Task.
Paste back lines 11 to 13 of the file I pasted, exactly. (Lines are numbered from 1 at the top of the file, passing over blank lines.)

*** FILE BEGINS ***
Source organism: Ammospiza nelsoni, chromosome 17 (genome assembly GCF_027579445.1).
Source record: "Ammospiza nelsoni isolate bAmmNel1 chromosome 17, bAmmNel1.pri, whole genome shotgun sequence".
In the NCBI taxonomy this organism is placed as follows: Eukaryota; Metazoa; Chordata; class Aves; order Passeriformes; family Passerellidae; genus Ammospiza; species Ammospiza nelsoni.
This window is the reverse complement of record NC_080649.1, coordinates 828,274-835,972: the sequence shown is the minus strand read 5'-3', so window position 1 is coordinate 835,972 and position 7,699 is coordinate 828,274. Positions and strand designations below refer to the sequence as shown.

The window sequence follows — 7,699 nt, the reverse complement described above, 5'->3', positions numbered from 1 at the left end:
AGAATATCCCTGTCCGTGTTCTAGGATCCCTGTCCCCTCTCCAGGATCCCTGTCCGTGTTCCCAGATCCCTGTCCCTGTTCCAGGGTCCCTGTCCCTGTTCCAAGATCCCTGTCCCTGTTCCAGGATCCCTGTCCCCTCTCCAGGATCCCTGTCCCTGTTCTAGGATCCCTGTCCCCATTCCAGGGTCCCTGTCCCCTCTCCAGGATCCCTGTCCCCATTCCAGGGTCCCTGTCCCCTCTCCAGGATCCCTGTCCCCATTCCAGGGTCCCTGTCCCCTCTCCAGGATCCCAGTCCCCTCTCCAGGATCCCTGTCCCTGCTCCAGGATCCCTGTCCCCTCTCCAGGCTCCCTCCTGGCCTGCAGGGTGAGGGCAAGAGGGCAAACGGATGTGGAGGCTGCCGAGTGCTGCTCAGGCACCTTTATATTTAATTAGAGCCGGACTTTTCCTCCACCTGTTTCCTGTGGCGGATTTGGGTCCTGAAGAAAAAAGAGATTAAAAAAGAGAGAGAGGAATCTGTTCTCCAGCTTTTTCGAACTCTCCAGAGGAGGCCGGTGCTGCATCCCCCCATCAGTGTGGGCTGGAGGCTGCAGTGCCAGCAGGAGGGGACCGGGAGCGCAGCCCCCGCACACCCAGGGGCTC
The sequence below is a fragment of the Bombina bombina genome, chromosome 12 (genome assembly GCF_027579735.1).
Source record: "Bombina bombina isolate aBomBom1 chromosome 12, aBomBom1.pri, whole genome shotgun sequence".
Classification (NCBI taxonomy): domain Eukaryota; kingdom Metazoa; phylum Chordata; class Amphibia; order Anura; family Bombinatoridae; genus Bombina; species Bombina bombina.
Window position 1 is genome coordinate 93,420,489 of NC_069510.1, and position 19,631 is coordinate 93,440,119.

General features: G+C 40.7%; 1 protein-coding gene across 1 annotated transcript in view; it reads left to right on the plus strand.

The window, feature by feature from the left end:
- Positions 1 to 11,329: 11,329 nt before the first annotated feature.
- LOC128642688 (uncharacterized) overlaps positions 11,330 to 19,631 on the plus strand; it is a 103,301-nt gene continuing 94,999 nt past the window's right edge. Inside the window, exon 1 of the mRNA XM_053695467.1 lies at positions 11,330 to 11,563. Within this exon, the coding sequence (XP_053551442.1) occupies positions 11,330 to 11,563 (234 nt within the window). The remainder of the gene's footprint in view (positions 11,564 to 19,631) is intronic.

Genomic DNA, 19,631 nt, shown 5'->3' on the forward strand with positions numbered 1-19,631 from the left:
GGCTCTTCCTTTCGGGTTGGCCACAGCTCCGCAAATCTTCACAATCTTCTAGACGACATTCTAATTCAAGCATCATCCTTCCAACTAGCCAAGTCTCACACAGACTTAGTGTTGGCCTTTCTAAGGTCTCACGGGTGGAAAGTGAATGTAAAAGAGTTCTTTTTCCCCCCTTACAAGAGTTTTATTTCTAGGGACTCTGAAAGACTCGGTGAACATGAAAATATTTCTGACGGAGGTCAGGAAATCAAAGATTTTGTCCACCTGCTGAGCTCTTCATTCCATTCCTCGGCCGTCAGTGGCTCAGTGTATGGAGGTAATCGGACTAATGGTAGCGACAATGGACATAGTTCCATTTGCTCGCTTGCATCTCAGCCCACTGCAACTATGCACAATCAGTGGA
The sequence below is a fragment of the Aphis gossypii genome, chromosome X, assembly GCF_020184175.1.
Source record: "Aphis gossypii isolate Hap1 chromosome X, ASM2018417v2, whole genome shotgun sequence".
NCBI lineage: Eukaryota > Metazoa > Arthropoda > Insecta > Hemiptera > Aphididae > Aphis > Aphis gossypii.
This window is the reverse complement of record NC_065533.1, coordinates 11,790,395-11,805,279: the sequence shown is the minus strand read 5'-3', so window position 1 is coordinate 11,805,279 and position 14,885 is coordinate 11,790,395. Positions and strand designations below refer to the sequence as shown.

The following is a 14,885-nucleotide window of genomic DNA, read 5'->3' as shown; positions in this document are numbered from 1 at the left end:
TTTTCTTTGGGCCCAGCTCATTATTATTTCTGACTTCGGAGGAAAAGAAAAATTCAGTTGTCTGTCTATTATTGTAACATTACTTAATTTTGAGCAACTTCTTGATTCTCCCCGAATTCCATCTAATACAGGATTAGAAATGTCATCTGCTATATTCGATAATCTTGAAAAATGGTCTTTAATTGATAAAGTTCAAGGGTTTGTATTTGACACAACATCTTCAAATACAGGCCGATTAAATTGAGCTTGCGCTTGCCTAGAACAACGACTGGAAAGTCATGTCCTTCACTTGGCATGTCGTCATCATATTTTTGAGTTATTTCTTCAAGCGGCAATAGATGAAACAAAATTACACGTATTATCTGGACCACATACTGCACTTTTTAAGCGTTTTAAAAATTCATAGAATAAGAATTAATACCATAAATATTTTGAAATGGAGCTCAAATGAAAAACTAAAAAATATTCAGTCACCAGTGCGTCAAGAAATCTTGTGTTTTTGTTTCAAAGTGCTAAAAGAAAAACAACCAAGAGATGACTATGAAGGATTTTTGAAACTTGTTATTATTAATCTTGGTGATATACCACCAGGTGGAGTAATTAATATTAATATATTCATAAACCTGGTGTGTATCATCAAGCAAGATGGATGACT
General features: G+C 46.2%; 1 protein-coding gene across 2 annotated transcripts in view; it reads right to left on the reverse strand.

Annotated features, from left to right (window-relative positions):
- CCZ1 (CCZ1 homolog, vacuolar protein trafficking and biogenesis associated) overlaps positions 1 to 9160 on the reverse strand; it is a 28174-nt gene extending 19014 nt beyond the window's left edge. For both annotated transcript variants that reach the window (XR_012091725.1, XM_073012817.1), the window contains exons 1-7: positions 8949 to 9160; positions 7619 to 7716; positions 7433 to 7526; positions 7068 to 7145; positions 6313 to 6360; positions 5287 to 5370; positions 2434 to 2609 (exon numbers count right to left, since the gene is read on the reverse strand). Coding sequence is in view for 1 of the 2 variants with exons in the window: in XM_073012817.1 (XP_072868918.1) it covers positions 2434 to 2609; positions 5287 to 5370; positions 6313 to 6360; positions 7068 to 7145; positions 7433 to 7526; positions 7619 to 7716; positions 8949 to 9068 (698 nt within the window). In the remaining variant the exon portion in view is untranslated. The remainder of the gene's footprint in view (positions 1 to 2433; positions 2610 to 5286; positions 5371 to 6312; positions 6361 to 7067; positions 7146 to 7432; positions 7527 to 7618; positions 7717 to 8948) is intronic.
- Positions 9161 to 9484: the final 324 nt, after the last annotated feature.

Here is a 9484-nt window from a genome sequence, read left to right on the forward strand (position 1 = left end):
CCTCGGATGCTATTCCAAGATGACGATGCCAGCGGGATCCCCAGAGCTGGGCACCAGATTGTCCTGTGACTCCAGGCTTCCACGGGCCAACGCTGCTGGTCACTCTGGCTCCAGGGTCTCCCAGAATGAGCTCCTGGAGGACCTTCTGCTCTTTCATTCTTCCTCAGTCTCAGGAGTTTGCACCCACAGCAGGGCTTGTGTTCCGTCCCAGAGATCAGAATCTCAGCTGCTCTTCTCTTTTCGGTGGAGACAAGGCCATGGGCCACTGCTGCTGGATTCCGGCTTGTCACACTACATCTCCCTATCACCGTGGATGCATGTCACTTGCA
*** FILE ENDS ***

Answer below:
General features: G+C 40.7%; 1 protein-coding gene across 1 annotated transcript in view; it reads left to right on the plus strand.

The window, feature by feature from the left end:
- Positions 1 to 11,329: 11,329 nt before the first annotated feature.